Saturday 25 January  
These three days past, have not found much alteration if any, I hope not for the worse.

Walking in the fields Thursday and yesterday was something stirred up to praise my Gracious God for all his blessings, and to lament my coldness. Have found a little enlargement in my morning exercises, and upon the whole I hope that though I cannot get rid of my corruptions, I am sincerely desirous to strive against them, and to be humbled under them.  Some letters I have met with of Mr Whitefield [18] and others, have led me to adore the free grace of God in them, and while my heart was warm, I humbly submitted myself to the guidance of the same Spirit.  Though I have no cause to subscribe myself their followers, yet I cannot but admire and respect many of them, for I know not where I have found such expressions of love to God and man, such marks of humility and zeal for the glory of the gospel, as amongst them.
  Jospeh Alleine
Joseph Alleine
Alleine Life   Halyburton
Thomas Halyburton
Halyburton Memoirs  
Purchased the lives of two noted servants of God deceased (Joseph Allen [19] and T Halyburton [20]).
Lord grant I may be profited by their experience, and animated by their example.
This morning received a letter from my friend Mr M [21] relating (amongst other things) to a settlement. When I came home, retired and laid the business before the Lord, requesting that he would be pleased to direct me in this and all other concerns, to what may be most for his glory and my own good. I pleaded for this from his gracious promise: Proverbs 3:5,6. [22] The thing mentioned will, I think, be suitable enough; if it is, I know his goodness can remove every obstacle – and blessed be his holy name, he inclines my hard, unbelieving heart to depend upon him.

Memo: Upon several occasions, I have lately been surprised into great warmth[intense emotion] in argument, and a hasty way of speaking quite unsuitable to my better judgment.  Lord forgive my pride, which occasions it, and give me the wisdom, from above, gentle and easy to be entreated. [23]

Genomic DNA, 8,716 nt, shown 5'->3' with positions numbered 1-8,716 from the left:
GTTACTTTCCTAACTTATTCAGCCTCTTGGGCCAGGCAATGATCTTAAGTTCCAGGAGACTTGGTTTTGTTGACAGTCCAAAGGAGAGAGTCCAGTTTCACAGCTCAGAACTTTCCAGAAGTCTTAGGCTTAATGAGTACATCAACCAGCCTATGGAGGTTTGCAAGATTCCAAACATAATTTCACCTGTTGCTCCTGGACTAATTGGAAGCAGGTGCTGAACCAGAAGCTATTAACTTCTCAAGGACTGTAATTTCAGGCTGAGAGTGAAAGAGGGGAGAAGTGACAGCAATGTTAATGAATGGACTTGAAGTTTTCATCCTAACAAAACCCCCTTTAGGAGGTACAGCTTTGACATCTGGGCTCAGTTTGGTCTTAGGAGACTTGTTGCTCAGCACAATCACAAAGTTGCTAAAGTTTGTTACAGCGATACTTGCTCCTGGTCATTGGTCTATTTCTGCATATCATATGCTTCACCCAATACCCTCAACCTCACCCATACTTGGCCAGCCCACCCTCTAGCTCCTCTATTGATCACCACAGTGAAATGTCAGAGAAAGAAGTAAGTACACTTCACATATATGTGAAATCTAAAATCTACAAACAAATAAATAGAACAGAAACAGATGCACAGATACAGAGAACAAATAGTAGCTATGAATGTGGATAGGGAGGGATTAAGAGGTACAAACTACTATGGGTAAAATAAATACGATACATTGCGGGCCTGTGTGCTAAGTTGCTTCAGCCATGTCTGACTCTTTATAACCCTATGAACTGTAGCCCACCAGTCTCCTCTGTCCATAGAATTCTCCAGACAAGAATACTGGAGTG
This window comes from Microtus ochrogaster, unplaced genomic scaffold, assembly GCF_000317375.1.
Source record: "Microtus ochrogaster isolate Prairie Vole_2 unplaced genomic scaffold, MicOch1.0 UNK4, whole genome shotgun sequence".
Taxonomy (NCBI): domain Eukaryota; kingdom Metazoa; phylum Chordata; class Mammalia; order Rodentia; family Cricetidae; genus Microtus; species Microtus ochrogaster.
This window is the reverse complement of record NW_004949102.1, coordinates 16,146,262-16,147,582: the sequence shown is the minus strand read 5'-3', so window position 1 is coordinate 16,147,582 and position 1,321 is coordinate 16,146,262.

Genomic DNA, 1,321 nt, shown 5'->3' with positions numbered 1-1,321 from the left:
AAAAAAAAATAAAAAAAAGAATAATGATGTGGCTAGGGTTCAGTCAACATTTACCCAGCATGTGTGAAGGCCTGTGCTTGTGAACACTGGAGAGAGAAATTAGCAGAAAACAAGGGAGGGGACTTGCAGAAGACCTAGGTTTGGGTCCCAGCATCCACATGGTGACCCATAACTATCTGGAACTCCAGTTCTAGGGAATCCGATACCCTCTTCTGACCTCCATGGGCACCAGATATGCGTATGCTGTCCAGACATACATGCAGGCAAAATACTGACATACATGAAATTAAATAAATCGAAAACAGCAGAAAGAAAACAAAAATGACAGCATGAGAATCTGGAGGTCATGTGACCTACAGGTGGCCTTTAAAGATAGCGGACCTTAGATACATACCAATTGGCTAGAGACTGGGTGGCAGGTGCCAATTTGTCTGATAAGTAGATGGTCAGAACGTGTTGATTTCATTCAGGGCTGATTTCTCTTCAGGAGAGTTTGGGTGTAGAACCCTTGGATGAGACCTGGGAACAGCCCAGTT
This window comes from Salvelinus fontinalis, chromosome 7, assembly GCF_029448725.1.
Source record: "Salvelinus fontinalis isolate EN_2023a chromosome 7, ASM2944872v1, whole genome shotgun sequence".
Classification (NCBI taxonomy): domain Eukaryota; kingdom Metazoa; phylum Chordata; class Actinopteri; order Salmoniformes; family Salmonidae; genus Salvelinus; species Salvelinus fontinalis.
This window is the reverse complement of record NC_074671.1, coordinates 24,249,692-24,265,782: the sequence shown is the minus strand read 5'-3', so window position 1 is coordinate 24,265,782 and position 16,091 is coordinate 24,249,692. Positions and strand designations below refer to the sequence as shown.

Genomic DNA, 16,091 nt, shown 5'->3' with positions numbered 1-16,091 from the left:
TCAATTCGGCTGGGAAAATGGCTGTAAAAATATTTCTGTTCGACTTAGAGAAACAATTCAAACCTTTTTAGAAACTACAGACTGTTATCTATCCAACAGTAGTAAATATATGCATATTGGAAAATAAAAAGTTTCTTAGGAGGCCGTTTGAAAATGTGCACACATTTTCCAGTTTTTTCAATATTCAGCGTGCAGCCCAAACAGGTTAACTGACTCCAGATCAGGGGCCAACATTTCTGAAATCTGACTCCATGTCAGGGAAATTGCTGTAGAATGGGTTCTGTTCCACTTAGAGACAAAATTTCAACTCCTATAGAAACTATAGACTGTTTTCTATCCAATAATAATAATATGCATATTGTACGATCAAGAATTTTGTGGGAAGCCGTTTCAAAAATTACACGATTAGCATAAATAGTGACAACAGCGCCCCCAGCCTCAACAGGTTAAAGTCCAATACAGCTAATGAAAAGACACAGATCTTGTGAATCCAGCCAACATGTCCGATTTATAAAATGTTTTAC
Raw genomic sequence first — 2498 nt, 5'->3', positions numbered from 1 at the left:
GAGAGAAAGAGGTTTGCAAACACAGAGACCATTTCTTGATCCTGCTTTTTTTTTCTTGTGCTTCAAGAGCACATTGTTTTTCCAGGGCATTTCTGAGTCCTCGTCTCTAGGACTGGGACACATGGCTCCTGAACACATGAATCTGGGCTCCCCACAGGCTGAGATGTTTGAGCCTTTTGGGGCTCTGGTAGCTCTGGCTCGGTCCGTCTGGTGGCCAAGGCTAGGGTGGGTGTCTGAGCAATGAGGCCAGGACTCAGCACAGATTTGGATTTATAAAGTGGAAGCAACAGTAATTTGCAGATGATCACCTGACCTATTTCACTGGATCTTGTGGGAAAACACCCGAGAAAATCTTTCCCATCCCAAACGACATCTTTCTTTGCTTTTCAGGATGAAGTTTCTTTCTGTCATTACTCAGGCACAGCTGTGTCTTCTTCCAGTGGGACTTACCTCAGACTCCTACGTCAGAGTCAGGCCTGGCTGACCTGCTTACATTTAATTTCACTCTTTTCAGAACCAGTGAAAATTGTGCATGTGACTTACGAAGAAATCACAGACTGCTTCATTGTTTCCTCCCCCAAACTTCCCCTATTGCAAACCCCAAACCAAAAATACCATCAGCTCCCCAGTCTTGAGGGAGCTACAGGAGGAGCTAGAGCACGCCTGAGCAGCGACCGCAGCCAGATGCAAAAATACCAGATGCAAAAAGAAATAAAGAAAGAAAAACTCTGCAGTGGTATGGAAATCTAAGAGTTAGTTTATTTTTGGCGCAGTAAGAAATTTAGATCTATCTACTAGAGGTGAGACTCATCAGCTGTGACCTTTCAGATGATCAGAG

Set apart the evening to review the circumstances of the week past, to confess and to praise accordingly, and to prepare my mind for the approaching Sabbath.  Lord do thou work in me and for me.
Sunday 26th January    
Much heaviness and worldly thoughts through the whole of the day, and engaged in trifling, vain discourse, by an old acquaintance paying me a visit which I could not put off, and absent myself from.  Was at church [24] and chapel. [25]
1755 Jan 26 church and chapel
St Mary Catlett family St Barts
Newton's father-in-law, George Catlett,
was baptised at St Mary's, 11 July 1701:

George Catlett bapt
A vestry member in 1729 and 1730,
Catlett was a sidesman from 1731 to 1734
sidesmen 1731
St Mary's church, Chatham
home church to the Catlett family

Newton's own mother,
his mother-in-law and several siblings of his wife Mary are buried here
In 1735 and 1736 he was
Minister's Church Warden
present churchwardens 1735
St Bartholomew's chapel

originally part of St Bartholomew’s Hospital, Rochester,
founded in 1078
by Gundulph, Bishop of Rochester
Mr F [26] preached both times: the first from Leviticus 19:17, [27] the second from Psalm 119:67. [28] Poor general discourses, yet I may take a word of admonition, especially with regard to the duty of reproof. Many calls of this kind passed unimproved for want of zeal and prudence.  As to the advantage of afflictions, I can set my seal to it from experience. W Frank signature
Waler Frank
minsiter at church and chapel
In the evening heard one Gregory [29] at the Methodist Meeting [30] upon John 3:15 [31] – a sound warm discourse, and I hope my heart was something affected: when he showed how far a profane and carnal person may attain in the profession of the belief of the gospel without a change of heart, and directed us to examine our own hearts if we could offer nothing farther, I trust the Lord witnessed to my conscience, that he had done more for me – that mine, though very weak, was a living faith, and proceeded from such principles, and in its measure produced such fruits as he after described. 
1755 Jan 26 free rgace
Blessed be God for Grace, free grace, enlightening, strengthening, sanctifying, pardoning and evidencing grace.
Lord the work is thine, thine be the praise.  In his prayer he made a pathetic[emotional] confession of our national sins, owning and deprecating the Lord’s judgements. In this my heart was led to join.  Surely as a people we have done very wickedly, and sinned against the richest dispensations and most wonderful deliverances: again and again the Lord has been entreated for us, when he was seemingly just striking, yet we have provoked him with evil anew.  Lord spare us even yet, and bless us in turning us from our iniquities; and give me a zeal for thy glory, and compassion for the souls of careless offenders, that I may mourn before thee for what I cannot prevent.